Dragon Ball Super is Sabotaging Its Own Success

Dragon Ball Super leaped some pretty challenging hurdles in order to become the success story it [...]

Dragon Ball Super leaped some pretty challenging hurdles in order to become the success story it is today. The series managed to go from being a fillery remix of some pivotal Dragon Ball Z movies (Battle of the Gods, Resurrection F), to breaking out and standing on its own two feet as arguably the most globally popular Dragon Ball series, thusfar. However, with Dragon Ball Super's anime on indefinite hiatus for over a year now, and no new plans officially announced following the high-grossing Dragon Ball Super: Broly movie, it's safe to say that at this point, Dragon Ball Super is sabotaging its own success.

It seems strange to consider now, but the Dragon Ball franchise wasn't exactly red-hot in 2015 (thanks to the lackluster Dragon Ball GT), when Dragon Ball Super started in both anime and manga forms . In fact, during Super's first few arcs, the animation style and overall quality of the series came under intense scrutiny from the fandom; but despite those drawbacks, Dragon Ball Super managed to gain big attention when it finally cleared the retelling obligations of Battle of the Gods and Resurrection F. The "Future Trunks Saga" re-introduced a popular elements of Dragon Ball Z (Future Trunks and alternate timelines), as well as a now-iconic new villain (Goku Black). However, it was the "Tournament of Destruction" and "Tournament of Power" arcs that really saw Dragon Ball Super find its stride as a showcase of the larger Dragon Ball multiverse, streamlined into the series' most tried and true storytelling format: big martial arts tournaments. Indeed, The Tournament of Power arc made a massive mainstream splash, with much-hyped milestones like Goku's Ultra Instinct power-up, and new characters like Jiren the Grey.

With the successful culmination of Dragon Ball Super's Tournament of Power run, the series has been poised to do more than it ever has been capable of, before. Since the anime wrapped its Japanese run in 2018, and its American run in 2019, Dragon Ball fans have been clamoring for any number of ways to either debut a second installment of DBS, and/or premiere any number of spinoff series, for characters like Goku, Vegeta, of the other Z-Fighters that were largely left by the wayside in Super. Meanwhile, Dragon Ball Super: Broly and the DBS manga have set the stage for all sorts of exciting new things, like an official canonized version of Super Saiyan 4; a re-invented Broly character and Saiyan origin story; and new villains (Moro), allies (The Galactic Patrol) and major expansions and/or retcons to the mythos - almost all of which fans have been supportive of. In fact, that's what makes the situation even more frustrating: Since the anime's hiatus, Dragon Ball Super has worked hard to set the stage for the next phase of the franchise, only to have the anime side of the series do nothing with it!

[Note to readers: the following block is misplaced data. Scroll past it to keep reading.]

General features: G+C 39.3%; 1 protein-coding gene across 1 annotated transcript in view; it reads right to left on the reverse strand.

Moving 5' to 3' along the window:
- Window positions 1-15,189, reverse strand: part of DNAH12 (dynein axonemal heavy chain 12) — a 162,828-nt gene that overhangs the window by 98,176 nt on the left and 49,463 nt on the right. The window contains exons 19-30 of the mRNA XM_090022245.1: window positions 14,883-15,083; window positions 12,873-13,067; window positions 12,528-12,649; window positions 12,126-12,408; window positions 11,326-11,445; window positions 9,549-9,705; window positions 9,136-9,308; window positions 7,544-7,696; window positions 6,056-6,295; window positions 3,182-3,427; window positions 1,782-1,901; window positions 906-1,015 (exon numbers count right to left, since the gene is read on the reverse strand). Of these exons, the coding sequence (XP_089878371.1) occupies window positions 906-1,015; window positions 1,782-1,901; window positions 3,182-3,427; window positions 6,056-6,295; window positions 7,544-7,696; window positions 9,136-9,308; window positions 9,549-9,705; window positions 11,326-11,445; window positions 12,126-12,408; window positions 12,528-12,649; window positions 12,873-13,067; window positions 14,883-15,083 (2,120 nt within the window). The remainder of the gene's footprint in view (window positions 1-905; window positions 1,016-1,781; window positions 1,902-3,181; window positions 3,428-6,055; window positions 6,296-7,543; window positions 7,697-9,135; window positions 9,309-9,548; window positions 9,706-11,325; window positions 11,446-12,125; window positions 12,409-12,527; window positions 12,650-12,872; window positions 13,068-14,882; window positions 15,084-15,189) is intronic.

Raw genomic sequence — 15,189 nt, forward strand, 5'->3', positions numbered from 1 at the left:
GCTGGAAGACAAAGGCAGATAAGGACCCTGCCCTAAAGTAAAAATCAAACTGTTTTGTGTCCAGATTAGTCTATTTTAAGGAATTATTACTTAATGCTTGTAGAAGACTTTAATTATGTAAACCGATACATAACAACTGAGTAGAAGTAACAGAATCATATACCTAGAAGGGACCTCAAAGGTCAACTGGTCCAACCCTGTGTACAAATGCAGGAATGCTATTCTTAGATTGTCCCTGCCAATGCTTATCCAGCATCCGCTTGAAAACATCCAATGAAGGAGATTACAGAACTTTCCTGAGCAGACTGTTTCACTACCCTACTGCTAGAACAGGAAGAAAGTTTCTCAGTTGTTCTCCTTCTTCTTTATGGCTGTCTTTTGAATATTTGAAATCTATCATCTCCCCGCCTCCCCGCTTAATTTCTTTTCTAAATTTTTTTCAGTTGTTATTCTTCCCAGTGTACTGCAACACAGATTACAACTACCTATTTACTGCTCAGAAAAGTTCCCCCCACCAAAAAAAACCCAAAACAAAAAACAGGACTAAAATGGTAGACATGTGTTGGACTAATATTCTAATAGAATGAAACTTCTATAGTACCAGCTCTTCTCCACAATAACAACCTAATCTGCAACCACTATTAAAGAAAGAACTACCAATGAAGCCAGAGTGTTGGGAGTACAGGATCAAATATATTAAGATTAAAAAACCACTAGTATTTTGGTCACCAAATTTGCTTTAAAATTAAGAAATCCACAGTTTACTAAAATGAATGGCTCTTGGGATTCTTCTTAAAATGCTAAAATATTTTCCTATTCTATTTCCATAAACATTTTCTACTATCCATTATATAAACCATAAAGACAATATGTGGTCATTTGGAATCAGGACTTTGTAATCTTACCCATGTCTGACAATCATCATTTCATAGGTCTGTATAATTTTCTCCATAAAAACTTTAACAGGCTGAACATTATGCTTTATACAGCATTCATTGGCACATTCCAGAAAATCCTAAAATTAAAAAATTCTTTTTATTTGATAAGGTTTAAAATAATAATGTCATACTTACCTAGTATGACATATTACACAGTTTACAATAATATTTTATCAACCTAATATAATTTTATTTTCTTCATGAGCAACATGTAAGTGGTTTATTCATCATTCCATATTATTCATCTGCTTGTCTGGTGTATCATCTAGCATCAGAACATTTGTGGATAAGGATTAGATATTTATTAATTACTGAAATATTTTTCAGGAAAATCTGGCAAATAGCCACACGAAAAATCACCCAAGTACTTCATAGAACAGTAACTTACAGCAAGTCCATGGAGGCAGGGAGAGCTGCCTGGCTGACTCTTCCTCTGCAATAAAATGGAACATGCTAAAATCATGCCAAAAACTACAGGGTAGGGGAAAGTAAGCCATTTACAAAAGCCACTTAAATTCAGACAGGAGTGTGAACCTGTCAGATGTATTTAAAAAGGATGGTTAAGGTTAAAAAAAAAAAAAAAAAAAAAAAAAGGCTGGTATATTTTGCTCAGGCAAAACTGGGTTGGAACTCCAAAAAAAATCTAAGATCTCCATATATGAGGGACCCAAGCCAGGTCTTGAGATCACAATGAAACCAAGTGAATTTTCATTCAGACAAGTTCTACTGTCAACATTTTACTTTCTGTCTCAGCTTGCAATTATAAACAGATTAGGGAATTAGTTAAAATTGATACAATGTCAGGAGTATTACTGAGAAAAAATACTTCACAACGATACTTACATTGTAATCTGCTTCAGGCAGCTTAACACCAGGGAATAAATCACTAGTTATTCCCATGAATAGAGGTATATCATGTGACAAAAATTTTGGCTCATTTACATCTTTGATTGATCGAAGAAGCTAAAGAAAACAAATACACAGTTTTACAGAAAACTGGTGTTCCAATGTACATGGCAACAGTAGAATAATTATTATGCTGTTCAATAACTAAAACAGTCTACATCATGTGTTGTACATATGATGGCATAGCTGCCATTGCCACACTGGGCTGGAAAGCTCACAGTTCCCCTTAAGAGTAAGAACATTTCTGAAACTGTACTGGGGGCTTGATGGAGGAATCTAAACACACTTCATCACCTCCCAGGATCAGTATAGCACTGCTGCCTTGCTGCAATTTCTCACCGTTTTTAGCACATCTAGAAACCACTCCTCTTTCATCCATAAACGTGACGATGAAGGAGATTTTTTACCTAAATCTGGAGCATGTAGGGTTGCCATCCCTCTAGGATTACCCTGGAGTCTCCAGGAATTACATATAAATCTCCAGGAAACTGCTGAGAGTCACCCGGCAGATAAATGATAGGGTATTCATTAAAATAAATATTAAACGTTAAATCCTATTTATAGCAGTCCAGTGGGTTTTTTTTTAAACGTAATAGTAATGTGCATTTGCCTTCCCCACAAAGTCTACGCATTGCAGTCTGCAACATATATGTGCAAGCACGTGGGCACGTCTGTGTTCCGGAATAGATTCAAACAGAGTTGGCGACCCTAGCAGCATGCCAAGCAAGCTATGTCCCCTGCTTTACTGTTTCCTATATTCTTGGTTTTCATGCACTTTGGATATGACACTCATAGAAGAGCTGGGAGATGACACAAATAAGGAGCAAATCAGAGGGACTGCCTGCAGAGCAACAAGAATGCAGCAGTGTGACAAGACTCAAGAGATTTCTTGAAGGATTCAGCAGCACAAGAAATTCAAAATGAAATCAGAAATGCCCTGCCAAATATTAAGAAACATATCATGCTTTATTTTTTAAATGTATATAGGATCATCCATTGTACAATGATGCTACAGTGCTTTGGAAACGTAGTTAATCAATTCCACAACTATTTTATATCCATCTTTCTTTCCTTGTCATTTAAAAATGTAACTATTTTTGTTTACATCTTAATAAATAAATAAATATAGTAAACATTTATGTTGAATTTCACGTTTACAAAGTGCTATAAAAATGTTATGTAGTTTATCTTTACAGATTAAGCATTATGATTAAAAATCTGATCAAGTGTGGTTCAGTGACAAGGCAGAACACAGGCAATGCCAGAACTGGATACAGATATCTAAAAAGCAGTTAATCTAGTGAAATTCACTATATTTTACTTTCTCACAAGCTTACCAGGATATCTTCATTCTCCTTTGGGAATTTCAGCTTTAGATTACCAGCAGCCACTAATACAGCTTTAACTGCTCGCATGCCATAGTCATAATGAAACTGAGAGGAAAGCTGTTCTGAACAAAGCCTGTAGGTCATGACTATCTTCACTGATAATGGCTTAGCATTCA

To be clear: Akira Toriyama, Toei Animation, Bandai Namco, and the other powers behind the Dragon Ball franchise aren't currently feeling any pressure to move forward before they are ready. Dragon Ball has not at all faded from the limelight of mainstream exposure - as clearly evidenced by the recent release of the Dragon Ball Z: Kakarot video game. Kakarot's deep dive into Dragon Ball Z lore proves that fans are still eager for, and supportive of, any opportunity to jump deeper into the world and mythos of Dragon Ball. So, as an overall brand, the series is doing just fine.

That said, it's hard not to feel that significant momentum is being lost, here. While Dragon Ball has stagnated on the anime front, other long-running Shonen series (One-Piece, Naruto) have stepped in to deliver some exciting new arcs that snagged major attention; new-age breakout hits like My Hero Academia or Attack on Titan have both hit their best strides and delivered milestone seasons; and now a new class of shonen anime like The Promised Neverland or 2019's undisputed anime winner, Demon Slayer, have started to turn fan attention towards what's shiny and new.

Sure, one can argue that Dragon Ball is always just one new power-up, transformation, or character reveal away from re-establishing its clout in the anime genre. But in this day and age, where awareness of anime is much greater, and the standards for its greatness much stricter, the gimmick of character transformation and hyped battles (at the end of long, fluff-filled arcs) seems more like an exhausted relic than a promising future. Dragon Ball Super's next installment could be the first step toward big evolution for the series (stylistically, narratively, and thematically). That is, if the powers behind it ever deliver.

The Japanese-language and English dub releases of Dragon Ball Super are now complete and available to stream with FunimationNOW and Crunchyroll. Viz Media is releasing new chapters of the manga at a monthly rate that can be read entirely for free through the Shonen Jump digital library, and Dragon Ball Super's big movie, Dragon Ball Super: Broly, is now available on Blu-ray and DVD. Dragon Ball Z: Kakarot is now available on PlayStation 4, Xbox One, and PC.